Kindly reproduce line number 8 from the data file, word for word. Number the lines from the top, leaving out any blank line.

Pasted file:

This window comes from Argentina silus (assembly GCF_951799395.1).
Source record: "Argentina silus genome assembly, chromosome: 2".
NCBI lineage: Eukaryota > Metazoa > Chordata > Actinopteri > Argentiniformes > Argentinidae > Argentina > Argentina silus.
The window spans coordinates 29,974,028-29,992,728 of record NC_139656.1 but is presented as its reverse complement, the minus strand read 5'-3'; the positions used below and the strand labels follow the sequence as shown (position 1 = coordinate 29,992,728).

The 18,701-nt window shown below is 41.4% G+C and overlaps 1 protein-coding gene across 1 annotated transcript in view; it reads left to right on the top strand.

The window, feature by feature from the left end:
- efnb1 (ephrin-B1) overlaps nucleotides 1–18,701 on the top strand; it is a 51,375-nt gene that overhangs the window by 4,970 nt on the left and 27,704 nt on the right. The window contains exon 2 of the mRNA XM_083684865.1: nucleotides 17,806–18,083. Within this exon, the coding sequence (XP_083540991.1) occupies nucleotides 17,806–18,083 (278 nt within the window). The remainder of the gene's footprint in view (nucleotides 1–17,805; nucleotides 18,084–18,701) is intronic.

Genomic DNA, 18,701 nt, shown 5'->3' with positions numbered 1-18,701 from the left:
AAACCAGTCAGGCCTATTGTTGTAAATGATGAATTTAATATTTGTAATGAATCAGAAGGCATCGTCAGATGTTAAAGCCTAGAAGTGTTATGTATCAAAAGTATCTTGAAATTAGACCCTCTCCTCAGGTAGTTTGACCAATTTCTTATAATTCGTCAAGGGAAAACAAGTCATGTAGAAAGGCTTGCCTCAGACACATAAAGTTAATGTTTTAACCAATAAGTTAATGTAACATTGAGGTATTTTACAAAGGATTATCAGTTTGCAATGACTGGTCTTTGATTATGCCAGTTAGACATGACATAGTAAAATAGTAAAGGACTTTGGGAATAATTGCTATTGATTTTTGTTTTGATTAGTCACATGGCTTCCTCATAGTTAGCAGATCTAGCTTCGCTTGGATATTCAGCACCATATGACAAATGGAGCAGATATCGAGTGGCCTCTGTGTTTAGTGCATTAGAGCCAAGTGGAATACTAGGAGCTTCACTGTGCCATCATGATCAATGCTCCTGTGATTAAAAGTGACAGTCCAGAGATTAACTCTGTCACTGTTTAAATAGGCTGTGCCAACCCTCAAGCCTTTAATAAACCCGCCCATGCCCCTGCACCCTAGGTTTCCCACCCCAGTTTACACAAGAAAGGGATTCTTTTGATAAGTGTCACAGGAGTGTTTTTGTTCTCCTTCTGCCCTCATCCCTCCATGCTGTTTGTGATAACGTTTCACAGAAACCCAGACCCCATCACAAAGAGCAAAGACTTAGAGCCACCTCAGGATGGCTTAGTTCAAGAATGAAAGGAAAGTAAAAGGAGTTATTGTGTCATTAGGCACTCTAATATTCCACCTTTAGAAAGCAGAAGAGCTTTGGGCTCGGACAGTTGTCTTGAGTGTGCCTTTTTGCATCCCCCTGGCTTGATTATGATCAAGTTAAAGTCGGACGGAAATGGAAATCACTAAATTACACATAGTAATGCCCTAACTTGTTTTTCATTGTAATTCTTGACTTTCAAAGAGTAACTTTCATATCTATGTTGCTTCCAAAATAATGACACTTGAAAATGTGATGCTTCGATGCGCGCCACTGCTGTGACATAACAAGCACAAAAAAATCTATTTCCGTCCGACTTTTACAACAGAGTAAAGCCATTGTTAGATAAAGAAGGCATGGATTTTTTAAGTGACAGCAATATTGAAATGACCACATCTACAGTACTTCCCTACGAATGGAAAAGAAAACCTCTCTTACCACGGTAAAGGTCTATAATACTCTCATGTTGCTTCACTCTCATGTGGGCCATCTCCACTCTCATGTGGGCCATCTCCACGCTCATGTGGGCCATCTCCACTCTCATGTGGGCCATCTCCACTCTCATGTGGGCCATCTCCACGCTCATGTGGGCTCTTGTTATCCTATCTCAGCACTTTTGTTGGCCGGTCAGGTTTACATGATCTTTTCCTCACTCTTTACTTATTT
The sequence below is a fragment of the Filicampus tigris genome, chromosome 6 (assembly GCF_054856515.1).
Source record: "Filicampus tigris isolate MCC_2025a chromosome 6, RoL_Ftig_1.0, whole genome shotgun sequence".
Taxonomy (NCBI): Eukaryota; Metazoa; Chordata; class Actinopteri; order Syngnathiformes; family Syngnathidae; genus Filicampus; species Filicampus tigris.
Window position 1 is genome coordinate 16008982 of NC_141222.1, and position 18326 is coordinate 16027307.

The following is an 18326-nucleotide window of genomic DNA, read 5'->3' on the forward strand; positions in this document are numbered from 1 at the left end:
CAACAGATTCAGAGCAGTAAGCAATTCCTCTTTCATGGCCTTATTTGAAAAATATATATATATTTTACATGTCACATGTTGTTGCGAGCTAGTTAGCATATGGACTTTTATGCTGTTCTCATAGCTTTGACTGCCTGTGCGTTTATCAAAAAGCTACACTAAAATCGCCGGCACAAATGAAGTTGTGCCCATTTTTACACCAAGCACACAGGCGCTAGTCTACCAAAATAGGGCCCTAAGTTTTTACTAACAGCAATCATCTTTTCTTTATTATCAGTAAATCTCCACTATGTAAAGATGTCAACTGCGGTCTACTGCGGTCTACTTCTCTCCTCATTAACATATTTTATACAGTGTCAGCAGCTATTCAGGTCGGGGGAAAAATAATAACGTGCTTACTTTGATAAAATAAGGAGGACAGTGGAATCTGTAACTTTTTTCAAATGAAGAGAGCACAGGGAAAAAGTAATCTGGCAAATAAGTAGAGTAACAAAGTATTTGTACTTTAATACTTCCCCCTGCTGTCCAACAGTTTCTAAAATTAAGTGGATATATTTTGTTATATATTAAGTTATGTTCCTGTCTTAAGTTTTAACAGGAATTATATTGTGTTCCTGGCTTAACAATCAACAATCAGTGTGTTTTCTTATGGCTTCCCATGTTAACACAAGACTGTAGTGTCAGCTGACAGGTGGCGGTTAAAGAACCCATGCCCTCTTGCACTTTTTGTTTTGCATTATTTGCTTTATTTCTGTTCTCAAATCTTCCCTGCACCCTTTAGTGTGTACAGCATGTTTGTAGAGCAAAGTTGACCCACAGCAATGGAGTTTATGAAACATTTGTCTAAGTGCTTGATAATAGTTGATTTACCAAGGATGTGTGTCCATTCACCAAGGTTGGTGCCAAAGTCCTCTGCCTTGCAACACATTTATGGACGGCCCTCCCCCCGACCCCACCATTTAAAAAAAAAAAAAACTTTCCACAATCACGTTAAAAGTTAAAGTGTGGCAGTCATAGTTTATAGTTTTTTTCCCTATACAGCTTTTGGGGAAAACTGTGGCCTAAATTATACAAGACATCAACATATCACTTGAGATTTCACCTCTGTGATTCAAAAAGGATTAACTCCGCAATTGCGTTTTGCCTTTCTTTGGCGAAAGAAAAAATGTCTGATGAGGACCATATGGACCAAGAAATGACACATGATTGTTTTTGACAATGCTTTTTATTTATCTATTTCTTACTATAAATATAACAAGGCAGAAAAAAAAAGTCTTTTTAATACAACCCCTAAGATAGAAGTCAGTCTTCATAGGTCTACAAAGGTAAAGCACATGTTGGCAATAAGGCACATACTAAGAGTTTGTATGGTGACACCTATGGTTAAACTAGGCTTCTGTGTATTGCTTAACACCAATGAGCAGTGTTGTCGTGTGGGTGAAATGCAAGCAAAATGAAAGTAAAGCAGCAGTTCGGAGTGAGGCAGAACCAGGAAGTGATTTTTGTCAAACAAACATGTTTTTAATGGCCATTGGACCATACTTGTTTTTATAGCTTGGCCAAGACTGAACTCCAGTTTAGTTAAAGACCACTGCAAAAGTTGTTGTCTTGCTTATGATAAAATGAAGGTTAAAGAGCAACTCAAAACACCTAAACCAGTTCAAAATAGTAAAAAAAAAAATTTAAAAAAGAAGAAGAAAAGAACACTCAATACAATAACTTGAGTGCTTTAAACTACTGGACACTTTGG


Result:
Genomic DNA, 18,701 nt, shown 5'->3' with positions numbered 1-18,701 from the left: